Their new study in the New England Journal of Medicine, which excluded children with a record of previous infection and predates the bivalent boosters, shows "overall effectiveness" of 26% in ages 5-17, peaking at 50% right after the second dose but "negligible after 3 months." 

VE varied widely in the 5-11 cohort, studied during Omicron's prevalence: nearly three times higher for 5-7 than for 8-11. The 12-17 group, which started in February 2021 and had "many" vaccinated participants, saw nearly double the effectiveness for 12-14 as for 15-17. Pre-Omicron performance, by contrast, was 88% "and waned relatively slowly."

Danish-American epidemiologist Tracy Beth Hoeg, who advises Florida's Department of Health, highlighted the VE confidence intervals in the study, which "shows why there is no international consensus on need to vax non high-risk kids during omicron."

For ages 5-11, the lower CI boundary after 2 months and median after 4 months are both about -10, meaning infection is more likely for vaccinated children. For 12-17 pre-Omicron, the lower boundary hit -30 at 4 months. The 12-17 median VE was nearly -2 for those vaccinated as late as June 30, 2021.

"Our findings suggest the need to reconsider the value and strategies of vaccinating healthy children in the omicron era with the use of currently available vaccines," the Qatar team wrote.

The Miami Herald and Fortune explained "immune imprinting" to readers in response to research that suggests the new boosters actually worsen immune response compared to the primary series.

Also known as "original antigenic sin," immune imprinting theoretically trains an immune system to develop a robust response only to the variant it first encounters through infection or vaccination, not subsequent variants.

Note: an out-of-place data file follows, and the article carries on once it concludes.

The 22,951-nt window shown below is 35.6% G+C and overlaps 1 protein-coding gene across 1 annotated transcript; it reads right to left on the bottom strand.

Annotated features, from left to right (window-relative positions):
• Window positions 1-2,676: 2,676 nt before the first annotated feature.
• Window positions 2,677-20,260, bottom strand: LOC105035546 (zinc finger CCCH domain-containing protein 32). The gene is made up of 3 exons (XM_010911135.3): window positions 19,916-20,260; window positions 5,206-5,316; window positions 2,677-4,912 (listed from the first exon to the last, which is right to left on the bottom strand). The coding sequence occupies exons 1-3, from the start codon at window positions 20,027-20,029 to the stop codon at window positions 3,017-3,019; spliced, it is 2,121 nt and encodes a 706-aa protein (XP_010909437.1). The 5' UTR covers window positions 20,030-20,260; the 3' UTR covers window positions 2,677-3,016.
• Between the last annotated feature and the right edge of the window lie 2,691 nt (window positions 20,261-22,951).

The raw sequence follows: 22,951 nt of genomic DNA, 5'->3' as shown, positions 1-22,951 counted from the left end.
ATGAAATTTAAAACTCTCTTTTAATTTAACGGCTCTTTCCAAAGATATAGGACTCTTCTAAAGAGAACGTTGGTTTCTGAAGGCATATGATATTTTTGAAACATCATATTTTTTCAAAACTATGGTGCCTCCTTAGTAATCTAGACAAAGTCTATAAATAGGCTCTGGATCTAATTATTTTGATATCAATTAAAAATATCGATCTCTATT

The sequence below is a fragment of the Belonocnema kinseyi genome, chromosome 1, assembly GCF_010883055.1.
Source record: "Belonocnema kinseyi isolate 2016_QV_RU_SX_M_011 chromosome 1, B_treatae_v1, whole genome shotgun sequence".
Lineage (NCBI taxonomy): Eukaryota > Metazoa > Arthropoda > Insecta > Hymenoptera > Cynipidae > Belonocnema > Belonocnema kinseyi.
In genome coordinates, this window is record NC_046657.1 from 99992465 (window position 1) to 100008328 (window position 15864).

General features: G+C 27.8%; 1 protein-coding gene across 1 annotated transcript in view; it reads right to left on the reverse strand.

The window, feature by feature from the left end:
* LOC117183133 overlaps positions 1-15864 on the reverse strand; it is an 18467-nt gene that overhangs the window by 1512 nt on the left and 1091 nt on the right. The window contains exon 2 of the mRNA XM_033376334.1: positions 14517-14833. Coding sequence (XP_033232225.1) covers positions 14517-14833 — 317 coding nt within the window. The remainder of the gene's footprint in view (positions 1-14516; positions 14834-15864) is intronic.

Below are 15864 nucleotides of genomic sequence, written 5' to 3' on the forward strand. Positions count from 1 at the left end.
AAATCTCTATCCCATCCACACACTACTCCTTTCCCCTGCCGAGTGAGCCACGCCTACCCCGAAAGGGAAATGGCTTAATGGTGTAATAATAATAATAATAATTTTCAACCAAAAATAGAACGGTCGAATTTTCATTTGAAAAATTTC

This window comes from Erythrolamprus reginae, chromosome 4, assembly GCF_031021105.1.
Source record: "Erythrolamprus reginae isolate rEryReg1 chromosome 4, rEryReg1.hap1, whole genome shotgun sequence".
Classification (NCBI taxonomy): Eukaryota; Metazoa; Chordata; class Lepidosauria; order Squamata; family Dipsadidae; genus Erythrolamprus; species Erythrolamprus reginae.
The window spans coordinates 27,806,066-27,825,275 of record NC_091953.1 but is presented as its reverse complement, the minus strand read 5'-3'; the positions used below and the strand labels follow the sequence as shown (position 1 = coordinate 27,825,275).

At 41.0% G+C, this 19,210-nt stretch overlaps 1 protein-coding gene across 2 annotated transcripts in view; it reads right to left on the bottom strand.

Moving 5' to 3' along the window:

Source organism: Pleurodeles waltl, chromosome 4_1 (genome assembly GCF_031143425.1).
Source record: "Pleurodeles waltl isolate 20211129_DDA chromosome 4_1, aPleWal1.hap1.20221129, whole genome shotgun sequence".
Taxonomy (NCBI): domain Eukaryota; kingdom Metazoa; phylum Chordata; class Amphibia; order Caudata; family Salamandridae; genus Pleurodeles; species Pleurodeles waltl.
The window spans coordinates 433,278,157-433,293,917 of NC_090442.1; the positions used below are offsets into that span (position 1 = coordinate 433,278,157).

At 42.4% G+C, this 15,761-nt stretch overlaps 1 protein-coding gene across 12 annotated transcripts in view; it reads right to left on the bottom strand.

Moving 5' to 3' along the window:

A University of Melbourne research team warned in the journal Trends in Immunology a year ago, before the Omicron wave, that immune imprinting would explain why then-newer variants such as Beta and Delta were "efficiently escap[ing] the neutralizing antibody response."

Pisa University Hospital hematologist Daniele Focosi tweeted that the "most disturbing" finding from one of the studies, by the same Qatar research team, "is that reinfection rate in unvaccinated is similar to the rate in triple vaccinated."

In a worrying sign for rising Omicron subvariants, University of Texas researchers found the BA.5 bivalent "does not produce robust neutralization" against BA.2.75.2, BQ.1.1, and XBB.1, though the research has not been peer-reviewed.

The feds have tried to counter the pessimistic research by promoting their own research. Last month, acting National Institutes of Health Director Lawrence Tabak shared an NIH-funded study in the Journal of the American Medical Association. 

While he said it found "remarkably low incidence" of severe COVID in boosted veterans from last fall, winter and spring, and "quite low" severe illness in those without "immune-compromising conditions," the study had no control group and included infections from the Delta variant, which is genetically closer to the Wuhan strain used in original vaccines and boosters.

The research team, which included a UCSF epidemiology colleague of Prasad's, said it excluded unboosted or unvaccinated populations "because a robust body of evidence has demonstrated the effectiveness of vaccine boosters."

Tabak cited "hope," not evidence, that bivalents "will offer even broader protection."